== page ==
Capturing a Dancer’s Movements Wirelessly


Methods for Misunderstanding the Nature of Things involves a number of digital elements, including the need to track the movements of a dancer in real-time. These movements will then be sent to a drawing machine where they will be visualised as an ongoing record of the performance. Working out the best technology to use for this has involved considering a number of important requirements.

Firstly, whatever is used it has to be unobtrusive and wearable, so as not to affect the dancer’s performance. Then, it probably needs to be wireless, for the same reason. The battery needs to last at least for 30 minutes. It needs to have a motion sensor (of course), and, finally, the data has to be sent to another device (probably a computer) so that it can be turned in to a drawing visualisation.

After experimenting with standard Arduinos and external components I realised that while I could make such a device, it was clearly going to be a bit bigger than I hoped.

Then I discovered the LightBlue Bean. This little Arduino compatible board runs off of a coin battery, communicates over Bluetooth and has an accelerometer built in. It could have been designed for the project!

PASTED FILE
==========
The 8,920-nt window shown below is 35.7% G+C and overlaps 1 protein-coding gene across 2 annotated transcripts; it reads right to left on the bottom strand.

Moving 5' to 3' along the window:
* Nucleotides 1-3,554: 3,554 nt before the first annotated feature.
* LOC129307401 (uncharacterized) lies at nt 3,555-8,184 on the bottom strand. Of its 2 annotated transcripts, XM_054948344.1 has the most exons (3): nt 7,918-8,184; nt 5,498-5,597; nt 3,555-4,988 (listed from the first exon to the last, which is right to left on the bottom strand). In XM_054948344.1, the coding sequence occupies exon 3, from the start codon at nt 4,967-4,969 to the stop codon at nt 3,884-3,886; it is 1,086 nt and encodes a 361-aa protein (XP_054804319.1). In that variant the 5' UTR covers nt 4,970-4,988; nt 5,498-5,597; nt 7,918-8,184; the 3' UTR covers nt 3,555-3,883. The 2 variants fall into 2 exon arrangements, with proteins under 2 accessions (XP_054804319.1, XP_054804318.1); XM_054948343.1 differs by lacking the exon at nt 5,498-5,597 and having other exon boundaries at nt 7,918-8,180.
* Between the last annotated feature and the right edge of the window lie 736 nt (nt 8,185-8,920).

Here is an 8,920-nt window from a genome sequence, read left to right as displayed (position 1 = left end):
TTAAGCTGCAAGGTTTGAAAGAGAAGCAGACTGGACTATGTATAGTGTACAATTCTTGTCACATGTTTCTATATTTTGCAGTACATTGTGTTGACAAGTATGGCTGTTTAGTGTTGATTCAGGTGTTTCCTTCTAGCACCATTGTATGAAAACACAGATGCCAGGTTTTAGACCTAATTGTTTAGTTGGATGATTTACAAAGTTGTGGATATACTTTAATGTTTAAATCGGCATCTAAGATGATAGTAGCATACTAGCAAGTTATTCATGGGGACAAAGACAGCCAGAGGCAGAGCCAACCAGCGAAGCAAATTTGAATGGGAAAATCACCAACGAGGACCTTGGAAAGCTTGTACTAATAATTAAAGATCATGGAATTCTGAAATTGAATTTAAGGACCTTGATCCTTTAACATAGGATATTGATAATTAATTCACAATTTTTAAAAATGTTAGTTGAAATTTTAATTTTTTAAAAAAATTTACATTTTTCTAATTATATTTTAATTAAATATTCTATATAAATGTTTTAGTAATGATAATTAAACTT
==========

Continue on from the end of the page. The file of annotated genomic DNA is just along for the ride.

I’ve developed a little bit of code that allows Processing to read the data wirelessly from the Bean and am now experimenting with it to make sure that it meets the other requiremes, to do with battery life and robustness. So far it certainly seems to be.


Tabla Data Capture – Conductive Paint?

We had a useful session yesterday looking at different ways in which we could take data from the tabla and use it to trigger lighting.


I wrote a couple of Max patches to take the sound of the tabla and convert it in to lighting states. These were primarily based on simple sound volume analysis, but produced decent results. The use of an external microphone connected to an Arduino that in turn fed data to the Max patch worked well and it would be quite possible to identify which drum is being struck by using a mic connected to each one.

Another option we talked about was using conductive paint to “wire up” a tabla with touch pads. This might be an interesting thing to try since it would allow us to pick up much more of the subtlety of the performance and report back on the way in which the drum is touched – rather than just relying on the sound they made.


The paint – made by Bare Conductive – would also offer interesting aesthetic possibilities. The next thing to try is to mock up the tabla touch pads on cardboard to that we can get an idea of how well it works.